Statistics don’t lie, and the mental health statistics in Kenya are as alarming as they are dismaying. In a 2017 WHO report, Kenya was ranked 5th among African countries with the highest rates of depression. Suicide is the fourth leading cause of death among people aged 15–29 around the globe, and with recent reports, younger people are attempting suicide, with the youngest recorded case of suicide in Kenya being a 9-year-old.
I have just re-watched the CNN documentary “Locked Up and Forgotten” and the emotions that came up have forced me to re-evaluate the situation of mental health in Kenya today. In viewing the film and confronting the statistics, one thing occurred to me: most of us are blissfully ignorant of the reality of so many people struggling with mental health, and ignorance places us in a position where we don’t have to confront the situation and find solutions. However, the irony of this ignorance is that we all have the potential to suffer from mental illnesses, the potential to be the caretakers of loved ones with mental illnesses, and the potential to be “locked up and forgotten.”
In recent years, cases of suicide have increased, and the news has taken center stage in broadcasting these to us, from successful doctors to teenagers who have their whole lives ahead of them all dying by suicide. However, there are a few devastating facts. First off, despite the fact that mental health is a universal right that should be accessible to all, the cost of accessing it is so significantly high that most people, let alone young people, are unable to afford it. The government, on its side, has only allocated 0.01% of the National Health Budget to mental health, meaning that for every 250 shillings that the government should spend on mental health, it only spends 15 cents. The reality is that most counties don’t have psychiatric hospitals, and referrals have to be made to Mathari National Hospital, leading to it overflowing with patients and health personnel overwhelmed with the needed care. As such, people in need of essential mental health care, including therapy or medication, are unable to afford or access it.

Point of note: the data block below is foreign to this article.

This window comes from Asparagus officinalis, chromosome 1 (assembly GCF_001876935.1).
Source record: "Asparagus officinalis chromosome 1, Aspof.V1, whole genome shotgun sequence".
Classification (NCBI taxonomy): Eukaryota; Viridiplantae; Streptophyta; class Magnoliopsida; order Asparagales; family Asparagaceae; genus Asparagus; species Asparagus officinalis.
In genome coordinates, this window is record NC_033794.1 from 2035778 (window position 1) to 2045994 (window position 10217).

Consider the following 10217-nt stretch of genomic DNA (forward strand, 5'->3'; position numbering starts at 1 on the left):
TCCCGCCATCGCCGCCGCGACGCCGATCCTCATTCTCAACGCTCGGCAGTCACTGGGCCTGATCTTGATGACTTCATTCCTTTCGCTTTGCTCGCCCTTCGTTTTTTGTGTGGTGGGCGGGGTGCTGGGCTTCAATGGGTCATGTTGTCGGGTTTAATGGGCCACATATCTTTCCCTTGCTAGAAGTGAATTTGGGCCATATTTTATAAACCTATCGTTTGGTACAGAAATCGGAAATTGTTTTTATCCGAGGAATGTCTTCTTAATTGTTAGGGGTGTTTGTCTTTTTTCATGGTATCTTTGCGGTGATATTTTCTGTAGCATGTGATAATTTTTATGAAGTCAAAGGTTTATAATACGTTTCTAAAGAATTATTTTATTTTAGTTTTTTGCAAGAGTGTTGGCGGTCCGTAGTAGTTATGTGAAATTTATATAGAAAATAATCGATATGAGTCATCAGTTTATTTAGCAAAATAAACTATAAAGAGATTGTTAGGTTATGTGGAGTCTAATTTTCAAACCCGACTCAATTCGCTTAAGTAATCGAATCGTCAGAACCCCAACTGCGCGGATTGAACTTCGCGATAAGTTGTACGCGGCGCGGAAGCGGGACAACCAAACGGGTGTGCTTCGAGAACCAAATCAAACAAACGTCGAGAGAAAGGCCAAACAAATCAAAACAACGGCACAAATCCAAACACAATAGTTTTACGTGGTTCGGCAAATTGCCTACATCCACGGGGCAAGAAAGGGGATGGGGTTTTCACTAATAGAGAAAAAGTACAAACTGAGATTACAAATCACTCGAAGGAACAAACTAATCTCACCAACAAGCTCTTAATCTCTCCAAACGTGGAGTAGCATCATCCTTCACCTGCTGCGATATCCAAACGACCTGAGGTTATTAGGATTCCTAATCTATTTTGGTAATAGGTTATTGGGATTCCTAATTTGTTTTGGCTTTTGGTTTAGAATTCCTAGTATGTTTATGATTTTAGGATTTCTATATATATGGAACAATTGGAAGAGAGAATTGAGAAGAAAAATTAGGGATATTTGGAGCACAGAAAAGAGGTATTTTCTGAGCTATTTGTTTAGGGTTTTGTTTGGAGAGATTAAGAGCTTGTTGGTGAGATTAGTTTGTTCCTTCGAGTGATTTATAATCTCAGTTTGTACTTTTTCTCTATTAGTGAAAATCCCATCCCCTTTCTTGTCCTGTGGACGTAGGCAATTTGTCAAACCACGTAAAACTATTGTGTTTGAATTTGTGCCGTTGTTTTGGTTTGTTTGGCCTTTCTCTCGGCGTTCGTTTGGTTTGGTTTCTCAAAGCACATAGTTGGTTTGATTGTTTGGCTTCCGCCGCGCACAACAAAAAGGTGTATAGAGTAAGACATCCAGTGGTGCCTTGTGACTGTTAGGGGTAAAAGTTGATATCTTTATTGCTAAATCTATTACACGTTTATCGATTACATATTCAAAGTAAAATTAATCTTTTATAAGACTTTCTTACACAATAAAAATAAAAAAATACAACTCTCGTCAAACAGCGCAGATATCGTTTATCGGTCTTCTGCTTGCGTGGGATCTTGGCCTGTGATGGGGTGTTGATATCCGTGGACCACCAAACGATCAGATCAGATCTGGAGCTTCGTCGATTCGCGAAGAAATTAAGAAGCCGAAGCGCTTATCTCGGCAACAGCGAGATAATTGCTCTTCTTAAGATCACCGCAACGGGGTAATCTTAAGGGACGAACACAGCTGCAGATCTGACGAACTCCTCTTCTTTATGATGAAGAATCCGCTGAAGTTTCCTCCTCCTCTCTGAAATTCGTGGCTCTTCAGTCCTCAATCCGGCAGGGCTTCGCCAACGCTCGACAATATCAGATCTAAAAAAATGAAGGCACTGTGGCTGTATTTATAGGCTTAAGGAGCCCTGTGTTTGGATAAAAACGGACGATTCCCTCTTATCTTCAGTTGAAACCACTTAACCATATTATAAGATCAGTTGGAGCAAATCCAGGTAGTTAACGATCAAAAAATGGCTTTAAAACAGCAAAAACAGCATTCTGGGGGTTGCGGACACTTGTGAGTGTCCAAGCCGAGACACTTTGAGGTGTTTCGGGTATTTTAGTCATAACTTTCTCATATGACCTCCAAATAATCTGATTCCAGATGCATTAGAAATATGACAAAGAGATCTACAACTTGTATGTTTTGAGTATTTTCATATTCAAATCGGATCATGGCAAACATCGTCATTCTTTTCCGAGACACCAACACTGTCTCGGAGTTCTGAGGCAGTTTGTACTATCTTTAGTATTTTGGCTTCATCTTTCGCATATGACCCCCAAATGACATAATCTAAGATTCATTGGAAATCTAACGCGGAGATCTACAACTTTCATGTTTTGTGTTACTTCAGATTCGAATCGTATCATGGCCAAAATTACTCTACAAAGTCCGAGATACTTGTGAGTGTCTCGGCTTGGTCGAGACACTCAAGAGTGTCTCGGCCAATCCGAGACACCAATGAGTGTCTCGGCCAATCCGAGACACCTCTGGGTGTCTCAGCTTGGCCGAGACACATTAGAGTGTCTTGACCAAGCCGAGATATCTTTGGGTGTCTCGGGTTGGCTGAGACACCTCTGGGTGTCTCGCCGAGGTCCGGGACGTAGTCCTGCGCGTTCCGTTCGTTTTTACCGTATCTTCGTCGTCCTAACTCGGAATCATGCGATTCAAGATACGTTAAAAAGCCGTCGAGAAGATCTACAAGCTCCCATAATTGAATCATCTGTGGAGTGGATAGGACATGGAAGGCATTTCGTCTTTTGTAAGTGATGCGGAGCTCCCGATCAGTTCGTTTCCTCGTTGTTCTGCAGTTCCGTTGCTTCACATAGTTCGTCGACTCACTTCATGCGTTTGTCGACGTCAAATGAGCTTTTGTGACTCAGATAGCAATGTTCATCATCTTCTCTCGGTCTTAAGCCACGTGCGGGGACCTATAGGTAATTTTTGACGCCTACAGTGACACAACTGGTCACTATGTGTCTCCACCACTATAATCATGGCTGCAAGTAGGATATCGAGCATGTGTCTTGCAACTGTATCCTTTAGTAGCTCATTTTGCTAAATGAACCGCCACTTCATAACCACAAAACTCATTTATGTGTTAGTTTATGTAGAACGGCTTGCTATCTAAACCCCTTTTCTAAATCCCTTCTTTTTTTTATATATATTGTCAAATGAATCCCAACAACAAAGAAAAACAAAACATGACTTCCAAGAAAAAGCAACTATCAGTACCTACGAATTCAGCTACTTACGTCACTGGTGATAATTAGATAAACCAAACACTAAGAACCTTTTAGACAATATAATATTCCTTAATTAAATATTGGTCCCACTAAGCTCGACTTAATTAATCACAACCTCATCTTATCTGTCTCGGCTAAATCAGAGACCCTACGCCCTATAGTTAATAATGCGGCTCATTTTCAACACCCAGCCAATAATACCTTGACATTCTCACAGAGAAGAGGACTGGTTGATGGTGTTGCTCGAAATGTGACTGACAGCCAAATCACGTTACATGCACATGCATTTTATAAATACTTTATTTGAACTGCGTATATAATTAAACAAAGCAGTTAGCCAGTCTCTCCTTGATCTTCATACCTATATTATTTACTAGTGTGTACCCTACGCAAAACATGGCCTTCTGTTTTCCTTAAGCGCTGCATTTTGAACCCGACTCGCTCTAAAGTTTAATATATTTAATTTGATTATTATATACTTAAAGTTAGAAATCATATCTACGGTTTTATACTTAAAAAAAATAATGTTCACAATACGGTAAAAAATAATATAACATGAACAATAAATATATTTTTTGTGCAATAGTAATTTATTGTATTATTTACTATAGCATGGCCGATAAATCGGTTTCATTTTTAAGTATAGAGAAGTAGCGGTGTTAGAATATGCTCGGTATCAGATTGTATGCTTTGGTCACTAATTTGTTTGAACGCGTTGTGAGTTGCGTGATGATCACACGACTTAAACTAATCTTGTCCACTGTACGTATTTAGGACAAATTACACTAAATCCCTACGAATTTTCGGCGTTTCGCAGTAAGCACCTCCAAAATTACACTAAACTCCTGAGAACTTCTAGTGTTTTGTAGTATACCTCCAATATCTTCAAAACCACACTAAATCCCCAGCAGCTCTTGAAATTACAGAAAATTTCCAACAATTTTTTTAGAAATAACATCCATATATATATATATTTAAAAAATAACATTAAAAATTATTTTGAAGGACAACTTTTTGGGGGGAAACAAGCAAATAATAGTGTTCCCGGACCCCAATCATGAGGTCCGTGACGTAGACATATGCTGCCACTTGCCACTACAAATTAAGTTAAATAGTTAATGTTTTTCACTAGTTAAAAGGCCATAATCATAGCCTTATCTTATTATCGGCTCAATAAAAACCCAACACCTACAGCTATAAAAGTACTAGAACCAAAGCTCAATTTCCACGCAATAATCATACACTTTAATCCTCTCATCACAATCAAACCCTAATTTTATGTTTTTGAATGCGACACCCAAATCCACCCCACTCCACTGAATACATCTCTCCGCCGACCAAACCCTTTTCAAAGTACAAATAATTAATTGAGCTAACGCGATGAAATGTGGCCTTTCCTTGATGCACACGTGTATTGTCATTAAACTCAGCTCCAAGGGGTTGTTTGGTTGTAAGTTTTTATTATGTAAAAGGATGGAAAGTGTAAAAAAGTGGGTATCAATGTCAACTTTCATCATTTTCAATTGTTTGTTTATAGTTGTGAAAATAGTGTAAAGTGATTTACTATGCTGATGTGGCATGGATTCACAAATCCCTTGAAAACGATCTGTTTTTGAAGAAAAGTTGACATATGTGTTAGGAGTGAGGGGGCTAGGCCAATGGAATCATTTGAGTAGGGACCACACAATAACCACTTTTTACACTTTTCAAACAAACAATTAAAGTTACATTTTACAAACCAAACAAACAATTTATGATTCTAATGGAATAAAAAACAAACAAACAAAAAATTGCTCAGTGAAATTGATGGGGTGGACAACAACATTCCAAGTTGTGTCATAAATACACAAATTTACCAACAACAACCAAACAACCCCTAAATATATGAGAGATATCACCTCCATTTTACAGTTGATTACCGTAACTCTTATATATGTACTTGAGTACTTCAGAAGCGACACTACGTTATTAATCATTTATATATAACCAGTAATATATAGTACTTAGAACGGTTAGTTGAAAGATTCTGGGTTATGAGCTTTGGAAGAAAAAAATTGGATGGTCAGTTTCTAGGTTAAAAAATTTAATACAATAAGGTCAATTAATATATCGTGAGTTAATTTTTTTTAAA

Secondly, the stigma surrounding mental health in our society is a major contributor to people hiding their mental health struggles, not seeking help, and under-reporting suicide cases. Mental illnesses in Kenyan communities are still viewed as “madness”, results of witchcraft, or even an attempt to attract attention. The stigma of mental health extends to our laws, with Section 226 of the Penal Code criminalizing suicide and terming it a misdemeanor punishable by 2 years in prison, a fine, or both. In other words, one is punished for being so pushed to the edge by their mental health that they see death as a way to end their pain and suffering. With this kind of attitude and stigma, the rates of reported cases of suicide and attempted suicides are lower, which also means people are constantly in need of help but afraid to seek it. We need laws that heal, laws that respond to the needs of those they protect, and a society that embraces love and compassion above all else.
There are different ways we can contribute to the changes that make our society better. For starters, understanding the different signs of struggling with mental health can place us in a better position to seek help or offer support when struggling. For instance, constantly feeling sad, hopeless, and even having suicidal thoughts and no longer enjoying things that used to make you happy could be an indicator of depression. For mental health to be realized as a universal right for all, we all must take whatever steps are necessary to break the stigma, offer support, and challenge laws that do not serve us.